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What every pet parent should be doing

Updated: Aug 13, 2023

Dr Chantelle McGowan, BVSc MANZCVS (Behaviour)

Elite Fear Free Certified Coach



Veterinary Behaviourists around the world get asked “What can I do to make sure my pet is happy?” and they all agree on one thing: Calmness Reward Training. Read on to find out more…


Louis the black and white fluffy cat is posed on his back, belly exposed, scrunching into the corner of the couch
A calm & relaxed Louis



Positively reinforcing your pet when they behave in a calm, relaxed manner is probably one of the most helpful things you can learn as a pet owner.




Acknowledge the good


We’ve all been there.


We’re busy, in our own worlds, we know we haven’t yet walked the dog or played with the cat, but we just have to finish this one thing... Before you know it, CRASH!


The bin is tipped over and all you can see is their satisfied little butt investigating their handy work.

A worried black dog is looking up to the right corner of the screen

How we react to the incident will determine the behaviour that follows.


If it's yelling or berating our pet in this situation, this results in giving our fur friend negative attention - which they will take gladly as it achieves what they needed, your attention, even if it is not the best version of you.


A healthier alternative is to get ahead of their behaviour in the first place. Before they get into the bin, take 30 seconds to scatter or hide some treats/kibble and tell your pet how good they are for being patient, and you won’t be much longer. Then hold yourself accountable, and be present for them (phones down unless it’s to capture how adorable they are).


Educators know the power of positive feedback and the impact it has in reinforcing behaviour or learning outcomes. Think back to your own experience - that assignment returned with only negative comments, versus some constructive edits with positive comments in the margins. The outcome and how you felt were no doubt very different in each case.


When we curate our pets’ environment to set them up for success and encourage behaviours we want, like giving them an enrichment activity to keep them quietly busy, we focus on the positive and eliminate the negative.


Look for when your pet is displaying the behaviours you want, then give positive affirmations. It’s amazing how often this positive behaviour is repeated once you are looking for it.


How to give positive feedback to pets

- Use a soothing, quiet tone, (or for deaf/blind pets another cue you have worked on – tips and tricks can be found here, summary at the end) and whisper ‘good boy/girl/dog/cat/name/munchkin/whatever’ if you see them resting, laying quietly, especially in a floppy body position.

- While It’s helpful to use the same cue word for continuity, it’s the volume and tone we employ that is most important. Keep your voice low so you don’t startle them, avoid touching them or using treats that might bring their arousal levels up. This will ensure that our pet remains in their zen state.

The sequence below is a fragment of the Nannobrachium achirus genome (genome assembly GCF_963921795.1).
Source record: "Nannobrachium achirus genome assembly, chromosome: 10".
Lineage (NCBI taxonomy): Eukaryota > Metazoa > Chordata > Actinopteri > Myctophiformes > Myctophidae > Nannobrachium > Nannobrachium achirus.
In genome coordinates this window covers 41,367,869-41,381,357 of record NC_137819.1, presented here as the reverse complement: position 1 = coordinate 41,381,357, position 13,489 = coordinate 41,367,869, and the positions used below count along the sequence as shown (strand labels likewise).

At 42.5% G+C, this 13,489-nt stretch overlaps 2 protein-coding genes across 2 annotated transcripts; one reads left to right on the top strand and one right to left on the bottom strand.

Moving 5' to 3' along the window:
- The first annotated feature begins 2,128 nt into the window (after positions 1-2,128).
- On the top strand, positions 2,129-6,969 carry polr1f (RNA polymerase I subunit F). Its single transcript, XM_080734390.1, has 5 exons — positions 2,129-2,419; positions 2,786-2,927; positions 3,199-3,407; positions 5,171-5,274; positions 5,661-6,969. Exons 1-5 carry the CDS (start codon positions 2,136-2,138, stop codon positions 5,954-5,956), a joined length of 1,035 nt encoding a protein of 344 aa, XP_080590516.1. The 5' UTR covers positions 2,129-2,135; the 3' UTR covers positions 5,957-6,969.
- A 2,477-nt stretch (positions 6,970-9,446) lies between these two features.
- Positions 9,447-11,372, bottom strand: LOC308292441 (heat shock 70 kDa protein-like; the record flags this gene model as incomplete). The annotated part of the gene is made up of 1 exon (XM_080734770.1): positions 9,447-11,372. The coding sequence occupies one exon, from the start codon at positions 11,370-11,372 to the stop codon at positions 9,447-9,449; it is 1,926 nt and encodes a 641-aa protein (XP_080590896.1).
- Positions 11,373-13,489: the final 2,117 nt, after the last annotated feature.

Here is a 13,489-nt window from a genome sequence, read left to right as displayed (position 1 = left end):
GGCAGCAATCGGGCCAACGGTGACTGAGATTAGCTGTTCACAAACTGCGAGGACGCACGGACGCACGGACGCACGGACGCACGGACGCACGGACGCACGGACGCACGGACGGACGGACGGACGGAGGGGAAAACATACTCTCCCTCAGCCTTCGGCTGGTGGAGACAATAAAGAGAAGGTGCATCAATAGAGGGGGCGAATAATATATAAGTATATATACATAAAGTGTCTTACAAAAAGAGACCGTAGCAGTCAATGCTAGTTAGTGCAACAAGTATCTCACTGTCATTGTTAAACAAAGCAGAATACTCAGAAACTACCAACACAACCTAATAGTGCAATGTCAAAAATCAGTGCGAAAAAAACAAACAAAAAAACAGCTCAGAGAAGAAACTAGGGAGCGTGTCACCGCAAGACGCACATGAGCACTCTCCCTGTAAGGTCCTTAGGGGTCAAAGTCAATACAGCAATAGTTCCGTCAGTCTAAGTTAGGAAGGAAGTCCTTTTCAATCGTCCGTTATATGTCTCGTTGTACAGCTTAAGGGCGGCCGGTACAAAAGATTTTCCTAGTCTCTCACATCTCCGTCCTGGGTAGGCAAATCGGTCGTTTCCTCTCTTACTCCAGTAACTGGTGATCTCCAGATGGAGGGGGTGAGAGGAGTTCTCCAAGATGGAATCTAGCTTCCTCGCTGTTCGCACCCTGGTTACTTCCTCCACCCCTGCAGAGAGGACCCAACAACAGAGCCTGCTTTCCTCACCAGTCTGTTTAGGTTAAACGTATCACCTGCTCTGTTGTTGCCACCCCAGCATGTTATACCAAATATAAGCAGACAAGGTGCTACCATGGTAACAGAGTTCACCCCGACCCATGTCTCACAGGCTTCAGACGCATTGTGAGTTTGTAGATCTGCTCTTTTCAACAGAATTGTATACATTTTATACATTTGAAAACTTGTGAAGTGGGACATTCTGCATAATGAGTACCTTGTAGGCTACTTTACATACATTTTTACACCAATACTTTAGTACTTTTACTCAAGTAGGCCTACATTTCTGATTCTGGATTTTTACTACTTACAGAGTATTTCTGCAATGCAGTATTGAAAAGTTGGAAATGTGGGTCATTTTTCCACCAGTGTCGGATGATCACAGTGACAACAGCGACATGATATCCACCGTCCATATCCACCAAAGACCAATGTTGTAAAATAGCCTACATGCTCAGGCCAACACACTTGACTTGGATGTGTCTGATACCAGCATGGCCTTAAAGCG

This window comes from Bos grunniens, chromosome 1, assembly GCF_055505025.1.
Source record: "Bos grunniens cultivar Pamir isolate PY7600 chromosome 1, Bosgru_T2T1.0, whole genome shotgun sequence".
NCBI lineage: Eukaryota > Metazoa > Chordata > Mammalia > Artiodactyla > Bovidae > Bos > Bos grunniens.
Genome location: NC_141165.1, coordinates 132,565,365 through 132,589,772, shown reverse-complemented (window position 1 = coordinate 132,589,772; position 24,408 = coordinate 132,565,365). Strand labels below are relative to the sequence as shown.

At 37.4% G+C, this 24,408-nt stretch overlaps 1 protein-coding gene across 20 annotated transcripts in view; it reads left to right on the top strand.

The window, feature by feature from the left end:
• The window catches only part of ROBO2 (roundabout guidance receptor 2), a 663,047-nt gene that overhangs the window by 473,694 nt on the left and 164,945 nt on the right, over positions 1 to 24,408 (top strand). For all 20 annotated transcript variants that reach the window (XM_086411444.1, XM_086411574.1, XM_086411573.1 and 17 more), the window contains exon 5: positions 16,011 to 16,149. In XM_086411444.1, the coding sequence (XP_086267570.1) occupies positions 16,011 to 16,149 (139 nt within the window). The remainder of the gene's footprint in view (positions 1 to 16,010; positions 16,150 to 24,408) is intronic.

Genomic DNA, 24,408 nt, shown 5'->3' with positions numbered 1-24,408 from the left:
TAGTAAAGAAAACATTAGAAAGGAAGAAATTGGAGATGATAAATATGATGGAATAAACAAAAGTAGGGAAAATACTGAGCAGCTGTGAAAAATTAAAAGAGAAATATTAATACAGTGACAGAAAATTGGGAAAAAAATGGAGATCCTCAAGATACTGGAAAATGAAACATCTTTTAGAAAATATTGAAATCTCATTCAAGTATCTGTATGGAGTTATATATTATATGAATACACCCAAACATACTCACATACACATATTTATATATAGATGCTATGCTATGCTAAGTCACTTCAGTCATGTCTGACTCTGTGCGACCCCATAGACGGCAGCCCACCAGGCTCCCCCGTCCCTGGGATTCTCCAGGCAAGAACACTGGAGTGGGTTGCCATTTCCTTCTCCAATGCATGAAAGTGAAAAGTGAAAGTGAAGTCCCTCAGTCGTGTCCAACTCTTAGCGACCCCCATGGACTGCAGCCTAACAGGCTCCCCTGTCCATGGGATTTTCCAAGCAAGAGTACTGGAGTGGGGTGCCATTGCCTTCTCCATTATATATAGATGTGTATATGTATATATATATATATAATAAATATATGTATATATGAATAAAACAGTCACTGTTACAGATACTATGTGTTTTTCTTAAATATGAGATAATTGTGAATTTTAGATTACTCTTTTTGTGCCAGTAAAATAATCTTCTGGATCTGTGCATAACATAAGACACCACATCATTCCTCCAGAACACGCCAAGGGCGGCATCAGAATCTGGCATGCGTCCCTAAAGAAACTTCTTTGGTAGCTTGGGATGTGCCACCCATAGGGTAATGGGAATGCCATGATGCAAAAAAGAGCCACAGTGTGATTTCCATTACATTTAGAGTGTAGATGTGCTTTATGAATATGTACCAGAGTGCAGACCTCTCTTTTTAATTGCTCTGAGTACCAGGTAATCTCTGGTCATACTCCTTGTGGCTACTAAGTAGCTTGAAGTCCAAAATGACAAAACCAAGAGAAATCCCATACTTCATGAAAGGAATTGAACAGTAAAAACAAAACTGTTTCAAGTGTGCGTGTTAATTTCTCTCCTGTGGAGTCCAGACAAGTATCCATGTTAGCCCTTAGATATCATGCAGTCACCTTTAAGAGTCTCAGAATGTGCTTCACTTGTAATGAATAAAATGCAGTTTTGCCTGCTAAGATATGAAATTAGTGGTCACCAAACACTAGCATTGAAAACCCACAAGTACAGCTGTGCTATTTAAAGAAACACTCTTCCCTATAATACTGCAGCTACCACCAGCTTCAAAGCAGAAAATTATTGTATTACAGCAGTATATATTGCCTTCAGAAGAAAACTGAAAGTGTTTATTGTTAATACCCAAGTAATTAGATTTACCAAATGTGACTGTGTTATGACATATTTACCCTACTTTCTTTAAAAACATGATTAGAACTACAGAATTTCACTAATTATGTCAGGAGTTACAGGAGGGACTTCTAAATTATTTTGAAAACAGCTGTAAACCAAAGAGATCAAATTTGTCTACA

- Words are powerful, and they will have a positive and affirmative action in our own outlook and demeanour. Seeing our positive but calm facial expressions/verbal tone/body language further reinforces to your pet that they’re doing the right thing.


A happy black and white Maltese X Shih Tzu puppy looks at the camera with her mouth open

When to give positive feedback to pets

Consistency is key. Pay attention to what your pet is doing right and call it out. Over time it will be a reflex action – that's a good thing!


Who can give positive feedback to pets

The more the merrier – you can never have too much of a good thing!

Educate your family on how to ‘speak’ to your pet. Identifying your pet’s relaxed body language is key, so make sure you have a discussion about waiting until they are relaxed and ‘floppy’, and then whisper the same cue.



 

Tips for positive feedback to pets that are deaf or deaf & blind


· The Auslan sign for ‘good’ is simply an emphasised “thumbs up” with one hand

· This signal can be moved closer to the pet’s face if they’re vision impaired

· This signal can be given with different body language e.g. hyped up vs calm & gentle

· To teach your deaf pet “Good Pet”, make sure you know what they love (treats, toys, games, patting, brushing, going to a specific location, it could be anything)

· Give the "Good Pet" signal and then immediately do one of these fun things

· Do this many times (about 20 times) until your pet starts to respond to the signal by looking at you intently waiting for that reward, and then end the mini-training session

A Latino male is holding his thumb up to the camera, the thumb centre focused and the rest of the shot out of focus

· Repeat these short training sessions (<5 mins) randomly over a few days. Always use rewards

· Once your pet ‘gets it’, start to generalise the cue. When your pet does something that you like, give the "Good Pet" signal and then follow it up with the reward

· Try to always use the signal followed by the reward as often as possible, because this means when we are trying to keep our pet calm with minimal stimulus, we can use the signal without following it up with a treat, because they’ve learned the signal means ‘good’



· For deaf & blind pets, you will need to use touch to convey your positive affirmation

· You probably know your pet’s favourite scritching and patting spots, - use them.

· As gently & lightly as possible, stroke their favourite calming spots on their body when they’re relaxed and calm

· Your touch will feel different to your pet if you are happy, or frustrated, or tired, or excited etc

· Talk to your deaf & blind pet and have positive body language so that all of your energy is in the moment, and all the sensory information they can absorb from you is positive

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